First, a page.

Scientists Just Revived Creatures Frozen in the Arctic For 24,000 Years
These little creatures were frozen in the arctic for 24,000 years! And upon revival, some began reproducing asexually.
Science & Tech
Roughly 24,000 years ago, a collective of microscopic creatures was frozen helplessly into a deep layer of Siberian permafrost, and experienced slowed biological activity, called suspended animation. But now they're waking up.
Scientists are reviving the microbial critters called bdelloid rotifers after an unconscionably long hibernation, according to a new study published in the journal Current Biology.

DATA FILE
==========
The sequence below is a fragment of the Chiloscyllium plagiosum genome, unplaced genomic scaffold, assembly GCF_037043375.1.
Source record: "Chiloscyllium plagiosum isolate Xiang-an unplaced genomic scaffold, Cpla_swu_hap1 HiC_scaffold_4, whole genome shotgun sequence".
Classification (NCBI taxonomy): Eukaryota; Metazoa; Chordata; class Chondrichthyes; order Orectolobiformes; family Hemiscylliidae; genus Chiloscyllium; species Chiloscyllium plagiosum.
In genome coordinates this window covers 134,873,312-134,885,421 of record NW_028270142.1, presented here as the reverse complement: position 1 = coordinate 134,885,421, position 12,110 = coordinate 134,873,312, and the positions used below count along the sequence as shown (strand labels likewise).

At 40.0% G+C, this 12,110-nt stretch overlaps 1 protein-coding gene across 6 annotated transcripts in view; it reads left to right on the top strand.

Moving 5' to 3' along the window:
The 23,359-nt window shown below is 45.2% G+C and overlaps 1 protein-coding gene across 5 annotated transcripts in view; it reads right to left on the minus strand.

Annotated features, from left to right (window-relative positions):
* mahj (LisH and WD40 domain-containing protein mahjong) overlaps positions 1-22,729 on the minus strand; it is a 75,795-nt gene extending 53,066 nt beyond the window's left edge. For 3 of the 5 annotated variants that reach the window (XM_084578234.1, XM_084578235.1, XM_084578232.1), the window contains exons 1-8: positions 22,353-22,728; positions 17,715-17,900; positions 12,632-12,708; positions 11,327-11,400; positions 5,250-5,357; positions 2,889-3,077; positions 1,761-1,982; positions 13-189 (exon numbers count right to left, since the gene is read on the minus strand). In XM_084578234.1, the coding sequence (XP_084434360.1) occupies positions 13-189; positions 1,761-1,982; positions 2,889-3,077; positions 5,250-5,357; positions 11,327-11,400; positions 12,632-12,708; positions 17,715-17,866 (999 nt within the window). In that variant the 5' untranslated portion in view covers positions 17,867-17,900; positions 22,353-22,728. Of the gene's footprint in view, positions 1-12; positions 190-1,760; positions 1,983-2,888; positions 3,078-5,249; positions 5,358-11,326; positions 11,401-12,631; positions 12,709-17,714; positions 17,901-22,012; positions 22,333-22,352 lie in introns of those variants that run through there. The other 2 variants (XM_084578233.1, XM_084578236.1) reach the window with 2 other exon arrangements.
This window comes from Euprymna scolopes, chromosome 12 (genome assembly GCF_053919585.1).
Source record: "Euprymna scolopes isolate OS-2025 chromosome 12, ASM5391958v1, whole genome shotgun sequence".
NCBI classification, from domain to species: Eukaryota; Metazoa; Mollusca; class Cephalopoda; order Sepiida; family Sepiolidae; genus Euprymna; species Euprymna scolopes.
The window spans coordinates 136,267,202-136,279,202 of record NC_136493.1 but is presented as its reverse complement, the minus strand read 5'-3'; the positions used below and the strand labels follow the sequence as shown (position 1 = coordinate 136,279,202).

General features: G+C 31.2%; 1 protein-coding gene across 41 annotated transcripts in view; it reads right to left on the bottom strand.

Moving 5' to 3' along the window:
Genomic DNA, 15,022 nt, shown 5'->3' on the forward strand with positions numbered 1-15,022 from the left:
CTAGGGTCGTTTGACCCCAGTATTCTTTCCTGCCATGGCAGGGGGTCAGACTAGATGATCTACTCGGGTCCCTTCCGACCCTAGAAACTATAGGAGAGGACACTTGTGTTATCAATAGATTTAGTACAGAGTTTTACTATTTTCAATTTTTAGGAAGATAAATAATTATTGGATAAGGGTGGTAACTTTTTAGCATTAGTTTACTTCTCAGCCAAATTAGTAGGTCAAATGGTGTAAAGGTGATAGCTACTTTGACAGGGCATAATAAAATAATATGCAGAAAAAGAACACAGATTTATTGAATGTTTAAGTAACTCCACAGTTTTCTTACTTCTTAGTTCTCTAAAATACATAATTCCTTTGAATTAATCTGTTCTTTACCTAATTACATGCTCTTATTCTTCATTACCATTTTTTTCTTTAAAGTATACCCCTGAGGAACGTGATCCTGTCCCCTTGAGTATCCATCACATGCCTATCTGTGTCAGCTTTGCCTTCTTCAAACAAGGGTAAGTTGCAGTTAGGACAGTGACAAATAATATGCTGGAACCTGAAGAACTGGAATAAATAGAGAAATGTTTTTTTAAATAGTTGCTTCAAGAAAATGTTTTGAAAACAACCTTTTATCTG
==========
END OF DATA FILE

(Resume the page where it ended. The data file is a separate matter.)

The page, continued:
And, they are reproducing.
In nature, some organisms are preserved in suspended animation for hundreds to tens of thousands of years. Antarctic moss stems more than one thousand years old were successfully regrown from a sample covered in ice for roughly 400 years. Entire companion plants were likewise regrown from seed tissue recovered from 32,000-year-old permafrost. Nematodes were brought back to life from source sediments that date back more than 30,000 years. But the microscopic and multicellular Bdelloid rotifers are renowned in scientific circles for their unique ability to withstand unbelievably low temperatures.